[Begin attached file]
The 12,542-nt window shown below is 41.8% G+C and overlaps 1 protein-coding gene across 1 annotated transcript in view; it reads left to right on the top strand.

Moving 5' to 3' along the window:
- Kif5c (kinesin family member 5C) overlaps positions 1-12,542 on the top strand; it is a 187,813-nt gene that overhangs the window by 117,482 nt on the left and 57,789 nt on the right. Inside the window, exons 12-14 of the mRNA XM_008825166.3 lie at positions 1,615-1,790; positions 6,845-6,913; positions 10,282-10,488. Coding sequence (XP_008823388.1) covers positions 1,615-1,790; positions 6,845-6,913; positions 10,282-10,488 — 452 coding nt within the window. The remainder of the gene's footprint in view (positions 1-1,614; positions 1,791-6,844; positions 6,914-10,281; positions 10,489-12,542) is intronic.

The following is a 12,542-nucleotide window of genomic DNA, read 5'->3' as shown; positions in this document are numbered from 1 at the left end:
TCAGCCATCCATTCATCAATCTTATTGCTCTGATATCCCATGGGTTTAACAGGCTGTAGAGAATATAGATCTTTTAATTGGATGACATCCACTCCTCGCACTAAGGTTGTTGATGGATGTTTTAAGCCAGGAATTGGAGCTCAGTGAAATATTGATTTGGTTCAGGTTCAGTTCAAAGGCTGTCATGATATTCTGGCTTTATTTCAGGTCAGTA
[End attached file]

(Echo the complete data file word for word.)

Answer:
The 12,542-nt window shown below is 41.8% G+C and overlaps 1 protein-coding gene across 1 annotated transcript in view; it reads left to right on the top strand.

Moving 5' to 3' along the window:
- Kif5c (kinesin family member 5C) overlaps positions 1-12,542 on the top strand; it is a 187,813-nt gene that overhangs the window by 117,482 nt on the left and 57,789 nt on the right. Inside the window, exons 12-14 of the mRNA XM_008825166.3 lie at positions 1,615-1,790; positions 6,845-6,913; positions 10,282-10,488. Coding sequence (XP_008823388.1) covers positions 1,615-1,790; positions 6,845-6,913; positions 10,282-10,488 — 452 coding nt within the window. The remainder of the gene's footprint in view (positions 1-1,614; positions 1,791-6,844; positions 6,914-10,281; positions 10,489-12,542) is intronic.

The following is a 12,542-nucleotide window of genomic DNA, read 5'->3' as shown; positions in this document are numbered from 1 at the left end:
TCAGCCATCCATTCATCAATCTTATTGCTCTGATATCCCATGGGTTTAACAGGCTGTAGAGAATATAGATCTTTTAATTGGATGACATCCACTCCTCGCACTAAGGTTGTTGATGGATGTTTTAAGCCAGGAATTGGAGCTCAGTGAAATATTGATTTGGTTCAGGTTCAGTTCAAAGGCTGTCATGATATTCTGGCTTTATTTCAGGTCAGTA